“One of the main ideas considered by the founders of the GAA was the revival of the ancient Tailteann Games, An Aonach Tailteann,” the organization says in its online history. “However, terrible weather and infighting between the two athletic organisations in America resulted in low attendances and gate receipts.”

The GAA tour was to have included exhibitions in New York; Boston; Philadelphia; Trenton, Newark, and Patterson, New Jersey; Providence, Rhode Island; and Lowell, Massachusetts. But dates were cancelled and the tour ended in just five weeks. The GAA had to borrow money from agrarian activist Michael Davitt help the athletes return to Ireland. About half the young men decided to stay in America.

Two years ago, the diary kept team member Pat Davin, brother of GAA co-founder Maurice Davin, emerged in public and was put under auction, as reported by The Irish Times. In one passage the diarist complained about “very plain-looking” American women at a New York dance; in another, about the lack of strong drink at a Massachusetts banquet.

1888 Invasion medal.

Davin’s dairy went unsold at the 2016 auction and remains in the hands of the private owner, said County Kilkenny-based Fonsie Mealy Auctioneers. A commemorative medal from the 1888 tour sold in May for about $2,200, slightly less than was paid for a similar medal eight years ago.

 

“Although the tour was deemed a failure in some regards, its overall cultural impact was noticeable and lasting,” according to Haverford College“The tour was well received by Irish American communities in general and eventually resulted in the formation of several GAA branches.”

During his travels in Ireland, Hurlbert obtained a copy of the newly published Poems and Ballads of Young Ireland, which included “Marching Song of the Gaelic Athletes.” The poem by Irish nationalist Douglas Hyde later became the GAA anthem. It begins:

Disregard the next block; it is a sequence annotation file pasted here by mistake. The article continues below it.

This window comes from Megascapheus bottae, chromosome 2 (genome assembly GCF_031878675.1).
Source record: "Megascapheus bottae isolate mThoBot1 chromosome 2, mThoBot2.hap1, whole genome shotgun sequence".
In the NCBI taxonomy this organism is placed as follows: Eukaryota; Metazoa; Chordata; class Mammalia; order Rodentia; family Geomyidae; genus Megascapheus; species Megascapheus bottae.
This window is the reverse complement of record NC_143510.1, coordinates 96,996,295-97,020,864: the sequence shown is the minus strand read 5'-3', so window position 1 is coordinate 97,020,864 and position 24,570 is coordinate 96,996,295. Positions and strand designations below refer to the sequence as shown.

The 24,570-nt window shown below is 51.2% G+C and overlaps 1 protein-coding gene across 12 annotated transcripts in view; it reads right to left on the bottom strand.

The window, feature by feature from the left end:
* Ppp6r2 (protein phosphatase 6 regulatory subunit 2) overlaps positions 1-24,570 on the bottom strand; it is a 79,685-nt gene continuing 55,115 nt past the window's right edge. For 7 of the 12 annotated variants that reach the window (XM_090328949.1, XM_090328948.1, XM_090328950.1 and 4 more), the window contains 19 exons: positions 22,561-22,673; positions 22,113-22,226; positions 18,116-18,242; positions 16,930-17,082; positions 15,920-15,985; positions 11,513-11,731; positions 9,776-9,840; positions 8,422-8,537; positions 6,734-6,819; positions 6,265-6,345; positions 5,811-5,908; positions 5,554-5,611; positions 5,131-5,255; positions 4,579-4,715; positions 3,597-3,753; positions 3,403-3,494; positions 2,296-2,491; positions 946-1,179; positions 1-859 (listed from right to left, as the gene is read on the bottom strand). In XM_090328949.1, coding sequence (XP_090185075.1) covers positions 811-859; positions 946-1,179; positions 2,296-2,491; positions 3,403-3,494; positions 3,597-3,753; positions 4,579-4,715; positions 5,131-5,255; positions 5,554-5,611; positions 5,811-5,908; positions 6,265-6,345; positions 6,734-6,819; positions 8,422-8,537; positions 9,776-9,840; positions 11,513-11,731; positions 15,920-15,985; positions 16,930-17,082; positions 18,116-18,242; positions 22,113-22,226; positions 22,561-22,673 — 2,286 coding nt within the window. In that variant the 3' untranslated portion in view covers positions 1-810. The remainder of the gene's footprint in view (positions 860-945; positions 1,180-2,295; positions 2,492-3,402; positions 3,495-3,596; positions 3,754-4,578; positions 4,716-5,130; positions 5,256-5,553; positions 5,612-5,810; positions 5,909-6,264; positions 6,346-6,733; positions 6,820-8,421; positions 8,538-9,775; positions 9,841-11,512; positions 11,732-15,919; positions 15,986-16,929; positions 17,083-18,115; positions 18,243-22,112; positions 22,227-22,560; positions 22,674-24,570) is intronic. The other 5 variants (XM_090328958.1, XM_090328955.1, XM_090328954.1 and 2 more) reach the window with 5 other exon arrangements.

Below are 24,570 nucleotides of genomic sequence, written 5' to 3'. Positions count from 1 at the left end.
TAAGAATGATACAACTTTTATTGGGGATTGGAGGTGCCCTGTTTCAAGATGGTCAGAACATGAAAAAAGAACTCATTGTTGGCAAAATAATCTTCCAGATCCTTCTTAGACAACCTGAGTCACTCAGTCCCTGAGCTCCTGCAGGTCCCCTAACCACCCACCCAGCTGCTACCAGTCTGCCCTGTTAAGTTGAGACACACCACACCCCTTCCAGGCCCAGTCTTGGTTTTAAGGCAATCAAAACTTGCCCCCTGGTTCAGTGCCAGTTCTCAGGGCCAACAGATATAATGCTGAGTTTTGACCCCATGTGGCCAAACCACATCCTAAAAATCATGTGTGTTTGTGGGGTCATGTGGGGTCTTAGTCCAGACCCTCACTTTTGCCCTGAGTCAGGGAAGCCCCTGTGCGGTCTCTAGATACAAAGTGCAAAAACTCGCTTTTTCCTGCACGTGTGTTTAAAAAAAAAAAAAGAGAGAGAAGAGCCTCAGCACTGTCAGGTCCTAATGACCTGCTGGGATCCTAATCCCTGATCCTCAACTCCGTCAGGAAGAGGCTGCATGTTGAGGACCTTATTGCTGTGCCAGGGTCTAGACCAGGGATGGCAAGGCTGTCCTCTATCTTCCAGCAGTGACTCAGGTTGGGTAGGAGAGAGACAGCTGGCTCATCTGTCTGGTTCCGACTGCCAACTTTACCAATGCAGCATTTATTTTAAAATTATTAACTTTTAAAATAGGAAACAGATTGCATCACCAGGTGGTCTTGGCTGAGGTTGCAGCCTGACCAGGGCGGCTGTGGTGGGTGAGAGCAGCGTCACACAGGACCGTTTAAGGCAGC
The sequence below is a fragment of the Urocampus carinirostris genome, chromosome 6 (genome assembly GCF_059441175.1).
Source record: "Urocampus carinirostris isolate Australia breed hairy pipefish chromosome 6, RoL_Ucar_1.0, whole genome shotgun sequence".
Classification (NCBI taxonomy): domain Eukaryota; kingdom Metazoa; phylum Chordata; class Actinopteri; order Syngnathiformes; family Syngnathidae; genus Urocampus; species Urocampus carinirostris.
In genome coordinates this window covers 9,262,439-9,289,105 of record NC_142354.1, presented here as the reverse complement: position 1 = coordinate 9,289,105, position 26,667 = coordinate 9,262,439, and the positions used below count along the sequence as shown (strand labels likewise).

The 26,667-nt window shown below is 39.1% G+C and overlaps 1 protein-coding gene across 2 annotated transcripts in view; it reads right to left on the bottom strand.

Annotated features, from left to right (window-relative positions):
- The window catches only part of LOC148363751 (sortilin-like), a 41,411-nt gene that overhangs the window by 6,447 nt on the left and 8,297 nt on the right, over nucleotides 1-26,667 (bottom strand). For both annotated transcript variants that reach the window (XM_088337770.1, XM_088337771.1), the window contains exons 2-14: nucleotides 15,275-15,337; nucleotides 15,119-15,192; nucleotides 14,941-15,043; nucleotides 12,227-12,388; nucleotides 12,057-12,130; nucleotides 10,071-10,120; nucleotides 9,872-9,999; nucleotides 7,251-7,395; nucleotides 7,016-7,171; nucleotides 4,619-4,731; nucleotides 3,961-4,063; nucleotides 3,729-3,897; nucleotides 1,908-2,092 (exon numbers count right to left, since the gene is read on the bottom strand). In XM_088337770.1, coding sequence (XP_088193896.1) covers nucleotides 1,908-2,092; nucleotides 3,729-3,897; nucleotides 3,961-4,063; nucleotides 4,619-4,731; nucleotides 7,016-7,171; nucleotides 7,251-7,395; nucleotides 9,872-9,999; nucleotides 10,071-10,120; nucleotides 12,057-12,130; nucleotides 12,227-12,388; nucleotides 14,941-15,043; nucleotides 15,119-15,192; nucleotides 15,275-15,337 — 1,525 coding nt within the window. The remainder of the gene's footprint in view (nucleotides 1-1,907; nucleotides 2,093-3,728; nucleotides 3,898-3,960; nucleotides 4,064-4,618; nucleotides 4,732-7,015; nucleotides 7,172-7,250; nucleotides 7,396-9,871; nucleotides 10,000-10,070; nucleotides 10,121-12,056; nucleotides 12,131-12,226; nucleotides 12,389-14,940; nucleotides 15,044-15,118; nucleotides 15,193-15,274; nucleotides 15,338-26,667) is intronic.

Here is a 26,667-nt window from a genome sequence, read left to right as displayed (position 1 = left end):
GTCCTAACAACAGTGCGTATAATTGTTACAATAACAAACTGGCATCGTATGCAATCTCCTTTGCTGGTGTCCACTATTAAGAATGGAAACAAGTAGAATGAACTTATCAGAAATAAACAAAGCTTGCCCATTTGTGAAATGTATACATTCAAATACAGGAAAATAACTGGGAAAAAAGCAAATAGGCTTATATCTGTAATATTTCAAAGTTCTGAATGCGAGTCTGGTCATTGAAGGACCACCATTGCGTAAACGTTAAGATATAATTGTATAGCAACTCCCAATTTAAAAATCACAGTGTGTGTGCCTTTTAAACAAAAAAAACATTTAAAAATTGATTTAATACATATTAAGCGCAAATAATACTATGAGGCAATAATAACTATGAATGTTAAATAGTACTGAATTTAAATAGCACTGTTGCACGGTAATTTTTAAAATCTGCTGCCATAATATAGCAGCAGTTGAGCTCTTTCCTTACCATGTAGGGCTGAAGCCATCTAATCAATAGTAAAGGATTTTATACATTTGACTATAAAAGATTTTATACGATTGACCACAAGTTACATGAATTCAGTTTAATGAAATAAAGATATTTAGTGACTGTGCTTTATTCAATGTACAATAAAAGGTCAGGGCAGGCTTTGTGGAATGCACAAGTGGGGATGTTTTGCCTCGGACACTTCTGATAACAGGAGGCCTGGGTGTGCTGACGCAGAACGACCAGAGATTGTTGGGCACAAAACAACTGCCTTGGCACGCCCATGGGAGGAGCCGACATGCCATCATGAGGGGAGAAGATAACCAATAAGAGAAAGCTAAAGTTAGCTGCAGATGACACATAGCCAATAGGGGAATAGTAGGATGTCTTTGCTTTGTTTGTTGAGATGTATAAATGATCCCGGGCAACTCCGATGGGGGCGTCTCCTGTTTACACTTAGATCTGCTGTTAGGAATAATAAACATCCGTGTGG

We, the numerous men of Eire,
Born beneath her pleasant skies,
To our gatherings on our mountains.
In our thousands we arise.
See the weapons on our shoulders,
Neither gun nor pike we bear,
But should Ireland call upon us
Ireland soon should find them there.

(Poem continues)

Happy St. Patrick’s Day, 2018

Happy St. Patrick’s Day! Here’s my annual holiday round up of news and features about the Irish and Irish America.

Annual Washington Festivities

Barack and Enda … Enda and Donald … Donald and Leo. The mid-March Washington meeting of U.S. president and Irish taoiseach has changed each of the last three years. Given the political uncertainties for both leaders, we could see another pairing in 2019. What’s more important is that Ireland, including the north, continues to receive this annual day of unmatched attention.

Coverage of this year’s early meeting:

St. Patrick’s Parades
  • In the digital age, it’s possible to watch the Dublin parade from anywhere in the world via Ireland’s RTÉ Player.
  • In New York City, marchers will carry a banner demanding “England Get Out of Ireland” for the 70th year, the New York Times reports.

For several years I’ve made an extra effort to visit St. Patrick’s churches in my travels. See my full list. Here are a few favorites: